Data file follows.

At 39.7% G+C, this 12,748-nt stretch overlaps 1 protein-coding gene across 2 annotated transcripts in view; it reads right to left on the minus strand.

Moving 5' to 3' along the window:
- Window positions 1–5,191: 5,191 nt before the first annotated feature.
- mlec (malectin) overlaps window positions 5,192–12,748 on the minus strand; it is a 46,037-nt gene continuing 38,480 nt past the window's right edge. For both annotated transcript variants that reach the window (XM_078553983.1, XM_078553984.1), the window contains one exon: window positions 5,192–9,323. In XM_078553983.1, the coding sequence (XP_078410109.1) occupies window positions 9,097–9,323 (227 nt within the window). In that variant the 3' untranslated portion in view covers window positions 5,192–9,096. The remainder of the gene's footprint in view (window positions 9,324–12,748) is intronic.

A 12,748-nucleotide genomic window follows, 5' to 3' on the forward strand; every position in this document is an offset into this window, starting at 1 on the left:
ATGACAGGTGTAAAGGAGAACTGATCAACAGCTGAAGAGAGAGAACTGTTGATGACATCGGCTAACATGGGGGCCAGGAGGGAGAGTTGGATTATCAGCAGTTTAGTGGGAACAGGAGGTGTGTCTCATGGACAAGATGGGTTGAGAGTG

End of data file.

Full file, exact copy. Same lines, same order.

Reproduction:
At 39.7% G+C, this 12,748-nt stretch overlaps 1 protein-coding gene across 2 annotated transcripts in view; it reads right to left on the minus strand.

Moving 5' to 3' along the window:
- Window positions 1–5,191: 5,191 nt before the first annotated feature.
- mlec (malectin) overlaps window positions 5,192–12,748 on the minus strand; it is a 46,037-nt gene continuing 38,480 nt past the window's right edge. For both annotated transcript variants that reach the window (XM_078553983.1, XM_078553984.1), the window contains one exon: window positions 5,192–9,323. In XM_078553983.1, the coding sequence (XP_078410109.1) occupies window positions 9,097–9,323 (227 nt within the window). In that variant the 3' untranslated portion in view covers window positions 5,192–9,096. The remainder of the gene's footprint in view (window positions 9,324–12,748) is intronic.

A 12,748-nucleotide genomic window follows, 5' to 3' on the forward strand; every position in this document is an offset into this window, starting at 1 on the left:
ATGACAGGTGTAAAGGAGAACTGATCAACAGCTGAAGAGAGAGAACTGTTGATGACATCGGCTAACATGGGGGCCAGGAGGGAGAGTTGGATTATCAGCAGTTTAGTGGGAACAGGAGGTGTGTCTCATGGACAAGATGGGTTGAGAGTG